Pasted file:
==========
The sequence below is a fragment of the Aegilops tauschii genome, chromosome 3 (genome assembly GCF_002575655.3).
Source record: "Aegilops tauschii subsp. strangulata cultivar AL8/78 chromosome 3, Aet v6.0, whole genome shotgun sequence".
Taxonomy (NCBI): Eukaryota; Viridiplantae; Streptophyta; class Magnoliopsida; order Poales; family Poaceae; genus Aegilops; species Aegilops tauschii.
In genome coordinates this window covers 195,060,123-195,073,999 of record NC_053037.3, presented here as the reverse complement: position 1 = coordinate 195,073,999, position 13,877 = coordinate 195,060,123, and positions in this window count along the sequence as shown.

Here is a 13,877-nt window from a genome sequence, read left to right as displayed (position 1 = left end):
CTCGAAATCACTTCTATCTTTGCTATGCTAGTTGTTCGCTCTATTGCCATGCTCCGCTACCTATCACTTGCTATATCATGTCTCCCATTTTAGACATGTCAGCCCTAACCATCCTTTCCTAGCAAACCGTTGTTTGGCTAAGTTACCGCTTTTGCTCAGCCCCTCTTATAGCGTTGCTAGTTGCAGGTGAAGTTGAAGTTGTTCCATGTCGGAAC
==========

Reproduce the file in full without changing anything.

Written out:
The sequence below is a fragment of the Aegilops tauschii genome, chromosome 3 (genome assembly GCF_002575655.3).
Source record: "Aegilops tauschii subsp. strangulata cultivar AL8/78 chromosome 3, Aet v6.0, whole genome shotgun sequence".
Taxonomy (NCBI): Eukaryota; Viridiplantae; Streptophyta; class Magnoliopsida; order Poales; family Poaceae; genus Aegilops; species Aegilops tauschii.
In genome coordinates this window covers 195,060,123-195,073,999 of record NC_053037.3, presented here as the reverse complement: position 1 = coordinate 195,073,999, position 13,877 = coordinate 195,060,123, and positions in this window count along the sequence as shown.

Here is a 13,877-nt window from a genome sequence, read left to right as displayed (position 1 = left end):
CTCGAAATCACTTCTATCTTTGCTATGCTAGTTGTTCGCTCTATTGCCATGCTCCGCTACCTATCACTTGCTATATCATGTCTCCCATTTTAGACATGTCAGCCCTAACCATCCTTTCCTAGCAAACCGTTGTTTGGCTAAGTTACCGCTTTTGCTCAGCCCCTCTTATAGCGTTGCTAGTTGCAGGTGAAGTTGAAGTTGTTCCATGTCGGAAC